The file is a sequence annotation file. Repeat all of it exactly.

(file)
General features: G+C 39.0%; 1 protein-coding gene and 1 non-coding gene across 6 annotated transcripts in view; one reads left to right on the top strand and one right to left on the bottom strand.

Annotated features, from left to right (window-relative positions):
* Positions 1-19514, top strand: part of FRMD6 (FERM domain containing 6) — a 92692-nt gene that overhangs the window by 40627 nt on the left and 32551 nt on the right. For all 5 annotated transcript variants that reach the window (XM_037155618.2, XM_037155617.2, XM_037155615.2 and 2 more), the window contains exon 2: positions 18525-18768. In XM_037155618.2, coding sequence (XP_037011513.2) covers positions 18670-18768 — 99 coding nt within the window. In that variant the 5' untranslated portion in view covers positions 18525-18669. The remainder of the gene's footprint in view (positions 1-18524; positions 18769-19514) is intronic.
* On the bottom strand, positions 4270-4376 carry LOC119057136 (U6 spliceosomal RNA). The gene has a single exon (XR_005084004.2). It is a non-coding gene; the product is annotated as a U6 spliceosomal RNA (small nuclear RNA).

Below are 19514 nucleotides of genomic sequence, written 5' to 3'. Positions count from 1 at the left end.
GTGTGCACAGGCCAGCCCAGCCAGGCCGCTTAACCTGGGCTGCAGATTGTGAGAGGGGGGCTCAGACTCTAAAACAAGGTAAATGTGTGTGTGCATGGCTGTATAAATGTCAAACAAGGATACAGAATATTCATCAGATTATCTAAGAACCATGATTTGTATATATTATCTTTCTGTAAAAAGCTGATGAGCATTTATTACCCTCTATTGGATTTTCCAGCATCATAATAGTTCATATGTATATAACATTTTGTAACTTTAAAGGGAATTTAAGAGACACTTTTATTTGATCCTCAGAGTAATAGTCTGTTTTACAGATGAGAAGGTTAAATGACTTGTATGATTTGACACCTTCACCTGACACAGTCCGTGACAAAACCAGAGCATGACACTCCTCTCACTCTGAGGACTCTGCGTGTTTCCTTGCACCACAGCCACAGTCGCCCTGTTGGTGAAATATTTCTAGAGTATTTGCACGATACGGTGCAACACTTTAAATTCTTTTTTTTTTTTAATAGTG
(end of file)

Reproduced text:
General features: G+C 39.0%; 1 protein-coding gene and 1 non-coding gene across 6 annotated transcripts in view; one reads left to right on the top strand and one right to left on the bottom strand.

Annotated features, from left to right (window-relative positions):
* Positions 1-19514, top strand: part of FRMD6 (FERM domain containing 6) — a 92692-nt gene that overhangs the window by 40627 nt on the left and 32551 nt on the right. For all 5 annotated transcript variants that reach the window (XM_037155618.2, XM_037155617.2, XM_037155615.2 and 2 more), the window contains exon 2: positions 18525-18768. In XM_037155618.2, coding sequence (XP_037011513.2) covers positions 18670-18768 — 99 coding nt within the window. In that variant the 5' untranslated portion in view covers positions 18525-18669. The remainder of the gene's footprint in view (positions 1-18524; positions 18769-19514) is intronic.
* On the bottom strand, positions 4270-4376 carry LOC119057136 (U6 spliceosomal RNA). The gene has a single exon (XR_005084004.2). It is a non-coding gene; the product is annotated as a U6 spliceosomal RNA (small nuclear RNA).

Below are 19514 nucleotides of genomic sequence, written 5' to 3'. Positions count from 1 at the left end.
GTGTGCACAGGCCAGCCCAGCCAGGCCGCTTAACCTGGGCTGCAGATTGTGAGAGGGGGGCTCAGACTCTAAAACAAGGTAAATGTGTGTGTGCATGGCTGTATAAATGTCAAACAAGGATACAGAATATTCATCAGATTATCTAAGAACCATGATTTGTATATATTATCTTTCTGTAAAAAGCTGATGAGCATTTATTACCCTCTATTGGATTTTCCAGCATCATAATAGTTCATATGTATATAACATTTTGTAACTTTAAAGGGAATTTAAGAGACACTTTTATTTGATCCTCAGAGTAATAGTCTGTTTTACAGATGAGAAGGTTAAATGACTTGTATGATTTGACACCTTCACCTGACACAGTCCGTGACAAAACCAGAGCATGACACTCCTCTCACTCTGAGGACTCTGCGTGTTTCCTTGCACCACAGCCACAGTCGCCCTGTTGGTGAAATATTTCTAGAGTATTTGCACGATACGGTGCAACACTTTAAATTCTTTTTTTTTTTTAATAGTG